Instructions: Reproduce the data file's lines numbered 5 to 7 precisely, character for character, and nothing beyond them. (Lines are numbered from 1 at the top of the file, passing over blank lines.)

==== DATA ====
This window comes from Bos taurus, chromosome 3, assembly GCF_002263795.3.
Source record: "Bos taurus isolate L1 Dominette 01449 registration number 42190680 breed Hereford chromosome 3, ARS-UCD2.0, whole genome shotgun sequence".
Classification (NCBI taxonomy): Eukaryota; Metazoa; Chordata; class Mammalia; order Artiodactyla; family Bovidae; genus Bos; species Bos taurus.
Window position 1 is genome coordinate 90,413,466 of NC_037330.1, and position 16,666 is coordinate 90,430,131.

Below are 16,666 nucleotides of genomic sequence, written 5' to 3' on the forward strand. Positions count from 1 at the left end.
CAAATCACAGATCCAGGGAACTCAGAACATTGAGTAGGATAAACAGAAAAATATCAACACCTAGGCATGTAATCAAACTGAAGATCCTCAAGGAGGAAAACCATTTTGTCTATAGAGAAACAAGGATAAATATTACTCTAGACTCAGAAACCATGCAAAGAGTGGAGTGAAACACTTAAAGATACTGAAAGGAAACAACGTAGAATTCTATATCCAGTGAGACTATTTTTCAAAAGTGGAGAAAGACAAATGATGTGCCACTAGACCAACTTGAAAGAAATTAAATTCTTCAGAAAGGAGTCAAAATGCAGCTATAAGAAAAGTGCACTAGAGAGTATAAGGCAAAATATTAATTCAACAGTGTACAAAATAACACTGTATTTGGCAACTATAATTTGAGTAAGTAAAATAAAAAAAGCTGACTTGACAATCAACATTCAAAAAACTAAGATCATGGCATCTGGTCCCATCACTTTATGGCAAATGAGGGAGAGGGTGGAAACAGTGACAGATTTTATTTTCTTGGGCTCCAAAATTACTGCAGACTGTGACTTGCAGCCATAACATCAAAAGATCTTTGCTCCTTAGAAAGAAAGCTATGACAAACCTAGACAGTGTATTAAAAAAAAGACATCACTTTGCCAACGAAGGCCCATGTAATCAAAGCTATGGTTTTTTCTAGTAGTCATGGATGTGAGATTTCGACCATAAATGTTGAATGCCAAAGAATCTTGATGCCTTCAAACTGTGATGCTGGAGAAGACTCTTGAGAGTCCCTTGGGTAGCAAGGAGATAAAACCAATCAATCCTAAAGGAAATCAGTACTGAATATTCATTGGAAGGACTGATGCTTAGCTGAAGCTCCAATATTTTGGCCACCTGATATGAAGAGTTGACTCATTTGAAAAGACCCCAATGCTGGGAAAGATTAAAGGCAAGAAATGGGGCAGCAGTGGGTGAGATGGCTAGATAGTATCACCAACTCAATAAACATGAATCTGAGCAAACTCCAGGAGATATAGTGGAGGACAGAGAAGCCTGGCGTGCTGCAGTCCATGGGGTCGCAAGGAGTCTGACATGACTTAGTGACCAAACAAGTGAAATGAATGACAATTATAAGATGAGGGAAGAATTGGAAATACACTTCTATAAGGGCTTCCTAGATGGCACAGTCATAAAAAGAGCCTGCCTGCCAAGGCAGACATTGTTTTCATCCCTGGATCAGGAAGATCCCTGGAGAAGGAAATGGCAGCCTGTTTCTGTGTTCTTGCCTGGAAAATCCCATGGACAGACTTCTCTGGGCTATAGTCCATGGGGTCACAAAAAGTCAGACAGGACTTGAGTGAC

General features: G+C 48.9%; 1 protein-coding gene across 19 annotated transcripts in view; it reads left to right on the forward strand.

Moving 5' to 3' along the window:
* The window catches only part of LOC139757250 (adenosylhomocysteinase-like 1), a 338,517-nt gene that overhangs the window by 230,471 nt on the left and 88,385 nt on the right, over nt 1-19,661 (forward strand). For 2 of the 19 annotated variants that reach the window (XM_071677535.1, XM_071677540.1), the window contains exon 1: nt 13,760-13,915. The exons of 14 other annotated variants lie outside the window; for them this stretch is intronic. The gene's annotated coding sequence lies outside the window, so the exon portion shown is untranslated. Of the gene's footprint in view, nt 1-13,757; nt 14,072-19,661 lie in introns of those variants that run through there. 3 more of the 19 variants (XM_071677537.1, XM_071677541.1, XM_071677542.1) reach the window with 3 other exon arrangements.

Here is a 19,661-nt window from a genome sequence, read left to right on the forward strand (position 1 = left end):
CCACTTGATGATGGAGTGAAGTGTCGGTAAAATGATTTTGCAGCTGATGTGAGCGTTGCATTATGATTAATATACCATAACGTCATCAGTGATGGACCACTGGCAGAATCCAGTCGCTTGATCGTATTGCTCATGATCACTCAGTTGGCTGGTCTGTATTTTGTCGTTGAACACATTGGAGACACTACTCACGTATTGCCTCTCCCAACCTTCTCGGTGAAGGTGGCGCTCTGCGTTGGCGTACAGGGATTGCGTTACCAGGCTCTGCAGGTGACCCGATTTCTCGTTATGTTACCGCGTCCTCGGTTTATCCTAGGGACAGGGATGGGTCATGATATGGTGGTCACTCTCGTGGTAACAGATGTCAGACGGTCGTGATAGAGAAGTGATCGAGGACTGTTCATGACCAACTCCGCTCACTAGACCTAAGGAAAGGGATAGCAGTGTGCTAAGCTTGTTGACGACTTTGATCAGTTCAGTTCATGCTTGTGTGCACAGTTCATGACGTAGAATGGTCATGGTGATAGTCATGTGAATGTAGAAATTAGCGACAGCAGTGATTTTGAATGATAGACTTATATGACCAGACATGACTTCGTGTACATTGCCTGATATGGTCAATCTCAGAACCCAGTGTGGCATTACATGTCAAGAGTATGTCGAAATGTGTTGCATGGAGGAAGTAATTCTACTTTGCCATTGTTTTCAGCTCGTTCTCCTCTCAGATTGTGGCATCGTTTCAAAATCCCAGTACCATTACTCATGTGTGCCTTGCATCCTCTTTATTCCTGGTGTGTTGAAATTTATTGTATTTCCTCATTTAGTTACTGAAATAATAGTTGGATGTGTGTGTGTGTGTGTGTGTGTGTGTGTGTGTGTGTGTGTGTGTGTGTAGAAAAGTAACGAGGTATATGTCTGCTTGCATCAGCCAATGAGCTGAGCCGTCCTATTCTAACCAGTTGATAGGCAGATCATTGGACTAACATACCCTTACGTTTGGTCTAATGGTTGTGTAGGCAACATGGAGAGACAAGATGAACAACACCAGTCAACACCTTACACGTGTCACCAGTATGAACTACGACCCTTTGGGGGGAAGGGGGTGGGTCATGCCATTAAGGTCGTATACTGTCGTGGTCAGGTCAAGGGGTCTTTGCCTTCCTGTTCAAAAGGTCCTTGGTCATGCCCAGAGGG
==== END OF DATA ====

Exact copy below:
Below are 16,666 nucleotides of genomic sequence, written 5' to 3' on the forward strand. Positions count from 1 at the left end.
CAAATCACAGATCCAGGGAACTCAGAACATTGAGTAGGATAAACAGAAAAATATCAACACCTAGGCATGTAATCAAACTGAAGATCCTCAAGGAGGAAAACCATTTTGTCTATAGAGAAACAAGGATAAATATTACTCTAGACTCAGAAACCATGCAAAGAGTGGAGTGAAACACTTAAAGATACTGAAAGGAAACAACGTAGAATTCTATATCCAGTGAGACTATTTTTCAAAAGTGGAGAAAGACAAATGATGTGCCACTAGACCAACTTGAAAGAAATTAAATTCTTCAGAAAGGAGTCAAAATGCAGCTATAAGAAAAGTGCACTAGAGAGTATAAGGCAAAATATTAATTCAACAGTGTACAAAATAACACTGTATTTGGCAACTATAATTTGAGTAAGTAAAATAAAAAAAGCTGACTTGACAATCAACATTCAAAAAACTAAGATCATGGCATCTGGTCCCATCACTTTATGGCAAATGAGGGAGAGGGTGGAAACAGTGACAGATTTTATTTTCTTGGGCTCCAAAATTACTGCAGACTGTGACTTGCAGCCATAACATCAAAAGATCTTTGCTCCTTAGAAAGAAAGCTATGACAAACCTAGACAGTGTATTAAAAAAAAGACATCACTTTGCCAACGAAGGCCCATGTAATCAAAGCTATGGTTTTTTCTAGTAGTCATGGATGTGAGATTTCGACCATAAATGTTGAATGCCAAAGAATCTTGATGCCTTCAAACTGTGATGCTGGAGAAGACTCTTGAGAGTCCCTTGGGTAGCAAGGAGATAAAACCAATCAATCCTAAAGGAAATCAGTACTGAATATTCATTGGAAGGACTGATGCTTAGCTGAAGCTCCAATATTTTGGCCACCTGATATGAAGAGTTGACTCATTTGAAAAGACCCCAATGCTGGGAAAGATTAAAGGCAAGAAATGGGGCAGCAGTGGGTGAGATGGCTAGATAGTATCACCAACTCAATAAACATGAATCTGAGCAAACTCCAGGAGATATAGTGGAGGACAGAGAAGCCTGGCGTGCTGCAGTCCATGGGGTCGCAAGGAGTCTGACATGACTTAGTGACCAAACAAGTGAAATGAATGACAATTATAAGATGAGGGAAGAATTGGAAATACACTTCTATAAGGGCTTCCTAGATGGCACAGTCATAAAAAGAGCCTGCCTGCCAAGGCAGACATTGTTTTCATCCCTGGATCAGGAAGATCCCTGGAGAAGGAAATGGCAGCCTGTTTCTGTGTTCTTGCCTGGAAAATCCCATGGACAGACTTCTCTGGGCTATAGTCCATGGGGTCACAAAAAGTCAGACAGGACTTGAGTGAC

General features: G+C 48.9%; 1 protein-coding gene across 19 annotated transcripts in view; it reads left to right on the forward strand.